As noted in my title, I think the OABA Alpacafest was a success for many. I know I had a really good time. My alpaca, Lightning, did not do as well as I would have liked, taking 5th in a class of 5. The competition is always very tough for white animals. He is not as strong in the rear end as the judges like to see, but they really couldn't find anything wrong with his fleece. But having said that, the real reason I attended the show was to participate once again in the OABA Member Market, which is a great opportunity for members of the Ohio Association to sell the products that come from their animals.
At every show there are always lots of vendors of alpaca products. Without exception, all of these are selling products that are made in Peru, the biggest producer of alpacas and commercial products. The quality varies, with some extremely nice products, and some that are just ok. Many of these vendors are trying to get alpaca breeders to open a wholesale account and stock their farm stores with their products. I have no problem with this and have a wholesale account with one vendor myself (from which I bought some really CUTE hats to sell at the Christmas Festival in Woodsfield next month). But, as American alpaca breeders, we need to show the American public what we can produce here. We are still a very small industry and most American items are made by the alpaca farmers or sent to small mills. Consequently, our prices are higher than the items from Peru. Also, most of us do not have enough product to stock a vendor space and pay the fee. Hence, the Member Market. We encourage all OABA members to consign product from their alpacas and/or alpaca related items they produce to the Market, where it is displayed and show attendees can browse and purchase items from one or many breeders in one place. We do charge a commission, some of which covers operating costs.
I wish I had taken some photos of the Market and don't know why I didn't! But we had lots of wonderful items from homemade fleece skirting tables, to yarn, hats, scarves, felted soaps, roving, hand made knitting needles, mittens, and Christmas ornaments.
I took 3 pounds of dyed roving and again came home with only 1/2 pound. I sold some of my yarn, some white roving and a couple of neck-warmers as well.
My friend and fellow alpaca breeder, Becky attended the show with me and we had a good time together. We even escaped the show venue and went to a nearby antique mall where I found a beautiful little painted washstand for my bathroom and also bought a Dazey butter churn.
I also entered my beaded mystery shawl. which you may remember from last spring, and my recently finished cabled pullover in the Fiber Arts Competition. Sadly, there was not much participation (they all knew I was coming!), but I was happy with my blue ribbon and Judge's Choice award for my shawl and my blue ribbon for my sweater. I got such nice compliments all weekend on my shawl. I will definitely be entering more of these in the future.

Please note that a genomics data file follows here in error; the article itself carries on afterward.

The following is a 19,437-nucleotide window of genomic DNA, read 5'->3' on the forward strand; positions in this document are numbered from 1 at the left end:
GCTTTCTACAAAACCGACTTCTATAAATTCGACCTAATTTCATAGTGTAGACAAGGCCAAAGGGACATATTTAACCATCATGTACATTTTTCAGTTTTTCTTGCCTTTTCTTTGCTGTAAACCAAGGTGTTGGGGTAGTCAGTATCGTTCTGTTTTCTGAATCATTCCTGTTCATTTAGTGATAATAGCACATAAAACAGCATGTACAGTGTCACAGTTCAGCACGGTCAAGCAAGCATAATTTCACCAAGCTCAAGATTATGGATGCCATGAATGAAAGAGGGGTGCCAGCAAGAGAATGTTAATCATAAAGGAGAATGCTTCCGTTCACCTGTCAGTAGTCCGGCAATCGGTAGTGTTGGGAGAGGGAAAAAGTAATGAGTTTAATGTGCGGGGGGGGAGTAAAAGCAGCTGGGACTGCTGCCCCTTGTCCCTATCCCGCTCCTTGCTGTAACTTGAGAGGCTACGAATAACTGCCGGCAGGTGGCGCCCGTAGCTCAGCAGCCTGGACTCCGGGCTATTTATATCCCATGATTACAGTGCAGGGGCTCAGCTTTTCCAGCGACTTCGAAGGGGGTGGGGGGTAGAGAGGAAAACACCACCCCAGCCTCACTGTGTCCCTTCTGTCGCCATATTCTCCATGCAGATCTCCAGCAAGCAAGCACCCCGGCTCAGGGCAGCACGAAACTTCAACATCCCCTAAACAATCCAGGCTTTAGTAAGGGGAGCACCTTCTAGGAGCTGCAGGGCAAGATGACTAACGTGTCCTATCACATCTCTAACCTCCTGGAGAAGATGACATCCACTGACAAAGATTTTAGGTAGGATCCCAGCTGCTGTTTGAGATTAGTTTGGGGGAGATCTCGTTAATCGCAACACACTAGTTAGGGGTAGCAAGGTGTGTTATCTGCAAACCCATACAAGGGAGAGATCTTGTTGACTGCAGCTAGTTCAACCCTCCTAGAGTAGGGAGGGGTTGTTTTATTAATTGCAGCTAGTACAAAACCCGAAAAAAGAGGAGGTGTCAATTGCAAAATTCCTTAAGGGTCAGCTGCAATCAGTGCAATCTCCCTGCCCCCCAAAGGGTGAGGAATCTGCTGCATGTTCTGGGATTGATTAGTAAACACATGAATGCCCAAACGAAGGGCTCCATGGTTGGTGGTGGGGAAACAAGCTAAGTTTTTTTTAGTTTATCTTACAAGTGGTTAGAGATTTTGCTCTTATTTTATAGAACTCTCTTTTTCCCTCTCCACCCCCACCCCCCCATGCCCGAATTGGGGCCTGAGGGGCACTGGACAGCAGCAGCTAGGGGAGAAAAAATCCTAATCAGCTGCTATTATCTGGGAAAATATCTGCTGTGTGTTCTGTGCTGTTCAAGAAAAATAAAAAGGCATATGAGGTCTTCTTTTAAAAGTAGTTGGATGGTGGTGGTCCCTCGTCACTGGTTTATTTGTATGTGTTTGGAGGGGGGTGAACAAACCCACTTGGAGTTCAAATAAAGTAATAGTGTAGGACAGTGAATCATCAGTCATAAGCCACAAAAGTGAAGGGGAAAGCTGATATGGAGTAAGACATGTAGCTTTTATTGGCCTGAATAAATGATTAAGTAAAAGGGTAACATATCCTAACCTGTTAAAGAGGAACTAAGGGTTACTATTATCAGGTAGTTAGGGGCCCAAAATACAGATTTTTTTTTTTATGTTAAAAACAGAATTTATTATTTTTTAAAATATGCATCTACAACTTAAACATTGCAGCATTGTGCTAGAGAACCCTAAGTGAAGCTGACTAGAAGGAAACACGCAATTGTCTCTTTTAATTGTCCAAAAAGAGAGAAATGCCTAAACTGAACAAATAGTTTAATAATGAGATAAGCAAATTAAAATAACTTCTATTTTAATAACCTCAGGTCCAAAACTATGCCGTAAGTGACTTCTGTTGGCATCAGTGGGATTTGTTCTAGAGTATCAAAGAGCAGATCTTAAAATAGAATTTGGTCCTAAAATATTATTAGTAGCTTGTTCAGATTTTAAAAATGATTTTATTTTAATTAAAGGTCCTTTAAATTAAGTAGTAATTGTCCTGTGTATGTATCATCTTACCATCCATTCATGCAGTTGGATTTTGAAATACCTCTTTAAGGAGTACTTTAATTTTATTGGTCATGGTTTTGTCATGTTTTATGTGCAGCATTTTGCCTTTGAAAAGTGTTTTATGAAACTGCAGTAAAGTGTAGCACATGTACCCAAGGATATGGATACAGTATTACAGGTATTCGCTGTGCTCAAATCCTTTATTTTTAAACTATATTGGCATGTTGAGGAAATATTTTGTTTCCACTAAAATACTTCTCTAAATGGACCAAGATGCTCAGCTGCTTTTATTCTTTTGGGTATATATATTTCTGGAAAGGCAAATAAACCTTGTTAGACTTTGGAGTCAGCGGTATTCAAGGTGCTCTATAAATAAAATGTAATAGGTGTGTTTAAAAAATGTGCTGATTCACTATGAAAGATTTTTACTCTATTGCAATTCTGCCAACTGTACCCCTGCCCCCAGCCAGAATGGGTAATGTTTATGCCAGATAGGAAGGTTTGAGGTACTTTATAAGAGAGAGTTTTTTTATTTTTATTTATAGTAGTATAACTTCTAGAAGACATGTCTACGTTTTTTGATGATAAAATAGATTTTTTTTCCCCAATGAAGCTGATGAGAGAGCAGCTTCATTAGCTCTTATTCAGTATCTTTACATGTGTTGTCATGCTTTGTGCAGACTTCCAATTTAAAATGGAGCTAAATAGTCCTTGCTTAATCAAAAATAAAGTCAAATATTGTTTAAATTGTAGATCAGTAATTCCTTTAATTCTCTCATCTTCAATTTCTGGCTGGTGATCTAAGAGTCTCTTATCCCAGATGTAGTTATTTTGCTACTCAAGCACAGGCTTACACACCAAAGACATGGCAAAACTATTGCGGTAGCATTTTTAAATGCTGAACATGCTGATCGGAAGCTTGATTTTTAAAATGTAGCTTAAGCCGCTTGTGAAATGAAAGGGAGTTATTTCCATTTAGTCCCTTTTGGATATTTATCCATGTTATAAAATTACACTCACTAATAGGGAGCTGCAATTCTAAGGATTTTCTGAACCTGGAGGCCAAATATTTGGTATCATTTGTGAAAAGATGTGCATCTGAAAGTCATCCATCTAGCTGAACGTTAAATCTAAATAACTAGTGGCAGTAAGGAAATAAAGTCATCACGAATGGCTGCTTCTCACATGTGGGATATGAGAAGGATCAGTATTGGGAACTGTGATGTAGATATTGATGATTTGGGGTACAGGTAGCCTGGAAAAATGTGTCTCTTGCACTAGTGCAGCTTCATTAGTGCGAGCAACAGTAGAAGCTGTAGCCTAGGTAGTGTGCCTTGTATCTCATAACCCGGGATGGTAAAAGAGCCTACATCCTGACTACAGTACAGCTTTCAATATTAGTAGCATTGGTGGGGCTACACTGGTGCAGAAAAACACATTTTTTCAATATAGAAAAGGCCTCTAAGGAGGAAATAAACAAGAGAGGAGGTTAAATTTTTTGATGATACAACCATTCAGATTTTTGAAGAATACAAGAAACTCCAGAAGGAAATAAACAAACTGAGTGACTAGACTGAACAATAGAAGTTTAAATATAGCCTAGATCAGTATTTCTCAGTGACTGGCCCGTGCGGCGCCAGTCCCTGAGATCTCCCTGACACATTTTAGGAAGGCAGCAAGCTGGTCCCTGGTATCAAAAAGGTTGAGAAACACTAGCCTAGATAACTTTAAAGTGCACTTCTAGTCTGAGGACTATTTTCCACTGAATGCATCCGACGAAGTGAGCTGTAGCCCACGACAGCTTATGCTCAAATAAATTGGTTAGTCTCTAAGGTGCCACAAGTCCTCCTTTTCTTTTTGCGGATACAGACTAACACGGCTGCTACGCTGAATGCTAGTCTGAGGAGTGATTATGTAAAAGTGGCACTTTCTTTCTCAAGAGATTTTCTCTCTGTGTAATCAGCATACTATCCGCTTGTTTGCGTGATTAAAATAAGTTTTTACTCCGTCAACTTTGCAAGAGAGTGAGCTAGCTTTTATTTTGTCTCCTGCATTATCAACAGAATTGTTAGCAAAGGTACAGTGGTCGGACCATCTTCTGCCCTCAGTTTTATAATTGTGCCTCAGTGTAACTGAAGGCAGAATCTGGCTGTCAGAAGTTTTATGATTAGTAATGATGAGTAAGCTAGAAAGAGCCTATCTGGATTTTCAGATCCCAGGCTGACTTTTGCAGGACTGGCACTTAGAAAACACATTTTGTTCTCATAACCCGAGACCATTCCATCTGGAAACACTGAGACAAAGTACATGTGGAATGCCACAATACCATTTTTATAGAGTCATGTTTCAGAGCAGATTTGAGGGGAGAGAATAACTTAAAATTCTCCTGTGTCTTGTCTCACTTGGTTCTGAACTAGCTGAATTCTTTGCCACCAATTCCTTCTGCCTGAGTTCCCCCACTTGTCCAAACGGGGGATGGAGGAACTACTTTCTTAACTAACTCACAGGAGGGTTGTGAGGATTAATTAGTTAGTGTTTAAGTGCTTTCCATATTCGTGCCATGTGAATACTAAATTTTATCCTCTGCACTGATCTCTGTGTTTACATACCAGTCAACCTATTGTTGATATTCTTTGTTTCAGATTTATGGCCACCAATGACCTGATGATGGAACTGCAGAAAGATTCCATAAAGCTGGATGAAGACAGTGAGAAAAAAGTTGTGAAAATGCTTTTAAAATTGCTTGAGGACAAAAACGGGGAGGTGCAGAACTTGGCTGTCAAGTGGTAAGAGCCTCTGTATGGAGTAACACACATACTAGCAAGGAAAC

|Handspun 3 ply 100% Alpaca sweater|
And Rugs! I finished weaving my first 2 rugs on Thursday, despite my loom giving me fits. It has some kinks that need worked out, which I suppose can be expected from a piece of antique equipment. I am anxious to get to work on some more rugs as soon as I can! I think for a first try they came out pretty well. Here is what they look like just off the loom before they are cut apart and have the ends hemmed. I could also finish them with fringe on the ends, but I opted for hemmed ends on my first rugs.
The one farthest from the camera came out the best, I made the first one a little bit too short. Did not do my calculations right.
Now, here is the second one (farthest from the camera in first photo) being modeled by, who else, Rowdy. It really compliments his coat, don't you think?
And of course, Sam has his projects going on, at least when he is not sitting in a tree with his bow. His latest project has been a roof over his sawmill. He has been using more of those old electric poles he picked up for free a couple of years ago and has made the rafters from 2 X 4s he cut on the sawmill. While I am at the office today he hopes to get the metal roof on and be finished with this project. I'm not sure what his next one will be. Maybe he will help me as I am planning to clean out my summer kitchen and turn it into a studio for myself.
When I went out to take this photo of the sawmill this morning, the sun was just coming up over the ridge above the horse/hay barn. I thought it looked pretty cool and no car battery had to die to get a photo!
Breeding season is winding down. Unfortunately, my new boy Lightning has yet to prove himself. I am hoping that tomorrow a couple of the females he has bred will spit off for the second week in a row. If not, I may use someone else with them as this is the last week I will do any breedings. I want all our fall crias to arrive by the end of October at the latest and if we do any breedings later than this, we may go into November.
My 2 sons moved from Yosemite California to Lake Tahoe Nevada last week. Older son Ian already has a job. His brother and their other 2 roommates are still looking. Ian will be working retail for Heavenly ski resort, which means he gets a ski pass for the winter and he says from their condo he can actually ski to work and back once there is enough snow. I guess life is really tough at the moment!
Other than rug weaving, I am working on some small projects since I have a local Christmas Festival coming up in December. Small ticket items sell better at this type of venue, so mittens and neck warmers are the thing. The weather is supposed to be nice yet for a few days, so I am sure the housework will continue to suffer. Tonight I have my monthly spinning guild meeting. No worries here, I won't get bored!